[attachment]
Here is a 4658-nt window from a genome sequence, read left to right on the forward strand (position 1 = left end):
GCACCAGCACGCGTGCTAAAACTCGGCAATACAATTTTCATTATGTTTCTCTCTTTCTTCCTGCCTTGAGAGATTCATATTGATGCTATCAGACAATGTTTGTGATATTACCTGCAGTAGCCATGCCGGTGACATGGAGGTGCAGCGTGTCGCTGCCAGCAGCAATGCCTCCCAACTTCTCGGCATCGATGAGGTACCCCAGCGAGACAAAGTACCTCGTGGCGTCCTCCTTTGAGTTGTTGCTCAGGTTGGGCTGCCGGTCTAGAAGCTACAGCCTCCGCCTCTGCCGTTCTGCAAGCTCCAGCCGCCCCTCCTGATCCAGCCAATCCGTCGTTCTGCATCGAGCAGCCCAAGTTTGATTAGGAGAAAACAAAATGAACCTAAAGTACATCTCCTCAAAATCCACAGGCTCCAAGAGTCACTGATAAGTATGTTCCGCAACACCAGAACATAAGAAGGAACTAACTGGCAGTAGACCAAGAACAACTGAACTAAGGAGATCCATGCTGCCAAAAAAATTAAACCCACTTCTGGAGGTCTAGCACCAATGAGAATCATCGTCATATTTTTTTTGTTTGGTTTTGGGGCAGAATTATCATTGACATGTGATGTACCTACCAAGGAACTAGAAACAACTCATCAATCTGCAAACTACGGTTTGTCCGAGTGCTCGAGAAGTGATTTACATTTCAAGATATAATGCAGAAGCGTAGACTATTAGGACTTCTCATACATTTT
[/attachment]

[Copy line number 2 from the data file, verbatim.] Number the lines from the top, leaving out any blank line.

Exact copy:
GCACCAGCACGCGTGCTAAAACTCGGCAATACAATTTTCATTATGTTTCTCTCTTTCTTCCTGCCTTGAGAGATTCATATTGATGCTATCAGACAATGTTTGTGATATTACCTGCAGTAGCCATGCCGGTGACATGGAGGTGCAGCGTGTCGCTGCCAGCAGCAATGCCTCCCAACTTCTCGGCATCGATGAGGTACCCCAGCGAGACAAAGTACCTCGTGGCGTCCTCCTTTGAGTTGTTGCTCAGGTTGGGCTGCCGGTCTAGAAGCTACAGCCTCCGCCTCTGCCGTTCTGCAAGCTCCAGCCGCCCCTCCTGATCCAGCCAATCCGTCGTTCTGCATCGAGCAGCCCAAGTTTGATTAGGAGAAAACAAAATGAACCTAAAGTACATCTCCTCAAAATCCACAGGCTCCAAGAGTCACTGATAAGTATGTTCCGCAACACCAGAACATAAGAAGGAACTAACTGGCAGTAGACCAAGAACAACTGAACTAAGGAGATCCATGCTGCCAAAAAAATTAAACCCACTTCTGGAGGTCTAGCACCAATGAGAATCATCGTCATATTTTTTTTGTTTGGTTTTGGGGCAGAATTATCATTGACATGTGATGTACCTACCAAGGAACTAGAAACAACTCATCAATCTGCAAACTACGGTTTGTCCGAGTGCTCGAGAAGTGATTTACATTTCAAGATATAATGCAGAAGCGTAGACTATTAGGACTTCTCATACATTTT